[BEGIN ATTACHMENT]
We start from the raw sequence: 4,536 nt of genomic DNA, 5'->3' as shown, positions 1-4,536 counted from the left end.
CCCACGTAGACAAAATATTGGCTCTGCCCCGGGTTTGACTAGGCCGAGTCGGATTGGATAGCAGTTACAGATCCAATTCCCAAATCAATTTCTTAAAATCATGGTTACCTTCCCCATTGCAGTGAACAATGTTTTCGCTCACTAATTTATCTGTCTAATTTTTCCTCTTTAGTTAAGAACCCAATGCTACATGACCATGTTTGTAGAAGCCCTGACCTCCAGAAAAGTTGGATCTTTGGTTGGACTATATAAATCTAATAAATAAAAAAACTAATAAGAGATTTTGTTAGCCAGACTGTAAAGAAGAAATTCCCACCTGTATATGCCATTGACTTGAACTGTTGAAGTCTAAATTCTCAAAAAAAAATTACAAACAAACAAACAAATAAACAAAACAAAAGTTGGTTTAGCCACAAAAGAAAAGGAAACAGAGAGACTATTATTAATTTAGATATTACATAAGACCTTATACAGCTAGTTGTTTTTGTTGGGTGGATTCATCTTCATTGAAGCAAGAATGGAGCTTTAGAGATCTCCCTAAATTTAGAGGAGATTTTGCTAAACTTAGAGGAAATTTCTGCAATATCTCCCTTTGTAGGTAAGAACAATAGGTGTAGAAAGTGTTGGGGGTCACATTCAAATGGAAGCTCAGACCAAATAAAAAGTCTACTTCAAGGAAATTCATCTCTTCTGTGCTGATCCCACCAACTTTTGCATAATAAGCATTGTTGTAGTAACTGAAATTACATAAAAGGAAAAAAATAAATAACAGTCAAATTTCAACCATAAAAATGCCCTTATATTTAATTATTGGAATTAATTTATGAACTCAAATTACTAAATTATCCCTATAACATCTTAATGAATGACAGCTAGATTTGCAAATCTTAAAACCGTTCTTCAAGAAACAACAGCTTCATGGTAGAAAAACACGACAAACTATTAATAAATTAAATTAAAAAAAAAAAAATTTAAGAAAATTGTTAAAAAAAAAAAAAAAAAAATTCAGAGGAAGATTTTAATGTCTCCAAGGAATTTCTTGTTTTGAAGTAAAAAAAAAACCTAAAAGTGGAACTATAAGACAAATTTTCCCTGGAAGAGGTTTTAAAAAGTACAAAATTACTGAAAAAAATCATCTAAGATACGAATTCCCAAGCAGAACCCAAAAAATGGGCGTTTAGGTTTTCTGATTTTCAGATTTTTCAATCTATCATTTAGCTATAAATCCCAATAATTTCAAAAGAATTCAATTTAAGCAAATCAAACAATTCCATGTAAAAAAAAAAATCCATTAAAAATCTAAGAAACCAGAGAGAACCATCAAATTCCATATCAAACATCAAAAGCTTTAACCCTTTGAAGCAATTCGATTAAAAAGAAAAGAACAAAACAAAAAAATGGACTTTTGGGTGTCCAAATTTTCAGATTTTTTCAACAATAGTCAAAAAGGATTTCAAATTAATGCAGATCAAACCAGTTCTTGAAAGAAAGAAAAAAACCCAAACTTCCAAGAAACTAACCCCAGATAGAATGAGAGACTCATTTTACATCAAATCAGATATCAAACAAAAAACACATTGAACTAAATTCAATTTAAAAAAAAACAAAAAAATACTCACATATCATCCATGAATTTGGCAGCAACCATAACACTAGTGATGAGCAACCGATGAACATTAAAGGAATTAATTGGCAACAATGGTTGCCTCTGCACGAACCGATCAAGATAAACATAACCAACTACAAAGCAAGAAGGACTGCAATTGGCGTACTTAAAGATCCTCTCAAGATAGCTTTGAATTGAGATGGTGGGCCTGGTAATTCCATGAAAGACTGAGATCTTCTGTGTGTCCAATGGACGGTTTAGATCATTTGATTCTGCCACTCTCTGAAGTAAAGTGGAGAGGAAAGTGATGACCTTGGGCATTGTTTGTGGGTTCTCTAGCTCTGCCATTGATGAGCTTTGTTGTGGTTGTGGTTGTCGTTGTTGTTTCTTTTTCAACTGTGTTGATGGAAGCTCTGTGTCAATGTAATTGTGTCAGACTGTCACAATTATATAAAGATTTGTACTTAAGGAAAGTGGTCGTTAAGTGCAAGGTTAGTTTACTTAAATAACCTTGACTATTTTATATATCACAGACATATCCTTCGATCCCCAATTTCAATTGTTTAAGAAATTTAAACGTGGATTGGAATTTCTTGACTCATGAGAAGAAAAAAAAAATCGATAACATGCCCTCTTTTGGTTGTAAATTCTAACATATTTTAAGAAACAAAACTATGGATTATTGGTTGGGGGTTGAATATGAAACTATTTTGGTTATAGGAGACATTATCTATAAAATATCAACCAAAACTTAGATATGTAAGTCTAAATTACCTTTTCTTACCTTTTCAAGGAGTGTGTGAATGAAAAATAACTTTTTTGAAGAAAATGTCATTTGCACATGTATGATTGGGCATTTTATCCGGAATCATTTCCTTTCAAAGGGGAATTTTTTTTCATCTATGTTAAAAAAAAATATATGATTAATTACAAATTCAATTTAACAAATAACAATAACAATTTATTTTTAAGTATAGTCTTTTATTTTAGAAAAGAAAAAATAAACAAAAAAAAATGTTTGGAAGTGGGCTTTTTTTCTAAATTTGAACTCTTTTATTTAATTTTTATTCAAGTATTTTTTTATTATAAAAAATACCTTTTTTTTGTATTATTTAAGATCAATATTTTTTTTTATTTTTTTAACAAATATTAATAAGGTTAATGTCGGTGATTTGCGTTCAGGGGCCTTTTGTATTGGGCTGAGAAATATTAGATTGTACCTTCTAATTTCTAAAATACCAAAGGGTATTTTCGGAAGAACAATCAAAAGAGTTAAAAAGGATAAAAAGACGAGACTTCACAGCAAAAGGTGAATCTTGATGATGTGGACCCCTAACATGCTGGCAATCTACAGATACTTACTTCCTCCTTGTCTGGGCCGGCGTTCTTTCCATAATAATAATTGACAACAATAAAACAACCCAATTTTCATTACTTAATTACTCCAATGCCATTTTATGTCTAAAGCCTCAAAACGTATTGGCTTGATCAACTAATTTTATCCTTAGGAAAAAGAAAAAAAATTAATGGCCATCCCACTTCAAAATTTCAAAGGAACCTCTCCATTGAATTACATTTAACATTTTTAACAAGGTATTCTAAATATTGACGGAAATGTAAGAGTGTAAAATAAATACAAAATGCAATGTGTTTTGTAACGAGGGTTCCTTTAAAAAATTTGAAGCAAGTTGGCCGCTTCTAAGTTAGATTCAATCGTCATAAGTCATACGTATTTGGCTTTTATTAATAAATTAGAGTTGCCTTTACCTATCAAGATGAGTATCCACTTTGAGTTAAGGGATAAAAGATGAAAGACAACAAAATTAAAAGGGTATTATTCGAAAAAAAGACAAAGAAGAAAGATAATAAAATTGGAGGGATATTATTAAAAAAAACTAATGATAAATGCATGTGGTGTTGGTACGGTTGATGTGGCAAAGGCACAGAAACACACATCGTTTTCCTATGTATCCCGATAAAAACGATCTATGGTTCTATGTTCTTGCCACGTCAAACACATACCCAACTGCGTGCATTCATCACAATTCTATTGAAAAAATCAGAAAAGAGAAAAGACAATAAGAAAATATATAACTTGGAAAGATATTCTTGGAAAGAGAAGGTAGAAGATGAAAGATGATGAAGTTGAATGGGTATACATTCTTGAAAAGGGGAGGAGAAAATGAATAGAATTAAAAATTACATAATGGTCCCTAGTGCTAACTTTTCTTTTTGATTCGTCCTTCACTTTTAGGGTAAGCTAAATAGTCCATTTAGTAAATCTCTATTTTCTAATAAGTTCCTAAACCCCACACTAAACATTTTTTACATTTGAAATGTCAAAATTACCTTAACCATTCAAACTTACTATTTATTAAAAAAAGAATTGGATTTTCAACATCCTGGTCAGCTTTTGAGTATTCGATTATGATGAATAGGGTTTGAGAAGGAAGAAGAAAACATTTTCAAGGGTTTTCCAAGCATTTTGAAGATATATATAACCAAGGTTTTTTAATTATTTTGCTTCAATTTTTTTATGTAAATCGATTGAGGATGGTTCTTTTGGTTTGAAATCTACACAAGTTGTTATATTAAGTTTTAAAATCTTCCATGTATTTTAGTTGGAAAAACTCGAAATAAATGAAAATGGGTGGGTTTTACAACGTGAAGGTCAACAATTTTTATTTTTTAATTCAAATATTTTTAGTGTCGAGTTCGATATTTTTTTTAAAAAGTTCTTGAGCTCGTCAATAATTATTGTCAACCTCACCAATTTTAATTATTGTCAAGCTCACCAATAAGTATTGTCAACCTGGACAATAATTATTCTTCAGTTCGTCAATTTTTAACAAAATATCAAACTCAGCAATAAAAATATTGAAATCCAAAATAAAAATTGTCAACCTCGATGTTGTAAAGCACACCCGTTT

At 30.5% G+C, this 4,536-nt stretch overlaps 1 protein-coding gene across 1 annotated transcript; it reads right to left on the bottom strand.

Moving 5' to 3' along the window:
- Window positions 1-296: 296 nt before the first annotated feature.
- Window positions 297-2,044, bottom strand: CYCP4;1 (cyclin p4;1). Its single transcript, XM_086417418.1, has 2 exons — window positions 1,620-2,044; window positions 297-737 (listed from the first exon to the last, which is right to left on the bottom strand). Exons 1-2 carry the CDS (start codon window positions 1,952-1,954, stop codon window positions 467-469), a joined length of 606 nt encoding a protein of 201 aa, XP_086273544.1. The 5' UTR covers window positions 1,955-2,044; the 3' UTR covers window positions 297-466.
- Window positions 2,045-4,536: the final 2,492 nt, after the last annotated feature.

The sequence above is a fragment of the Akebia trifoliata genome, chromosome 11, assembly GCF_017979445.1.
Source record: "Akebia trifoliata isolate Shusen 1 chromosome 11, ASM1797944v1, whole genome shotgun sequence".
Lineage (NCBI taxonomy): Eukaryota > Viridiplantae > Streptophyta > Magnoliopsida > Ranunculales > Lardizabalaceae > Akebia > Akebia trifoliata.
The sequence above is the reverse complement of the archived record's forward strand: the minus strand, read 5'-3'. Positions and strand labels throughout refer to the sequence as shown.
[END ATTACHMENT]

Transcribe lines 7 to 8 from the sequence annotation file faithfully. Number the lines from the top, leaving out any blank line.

- Window positions 2,045-4,536: the final 2,492 nt, after the last annotated feature.

The sequence above is a fragment of the Akebia trifoliata genome, chromosome 11, assembly GCF_017979445.1.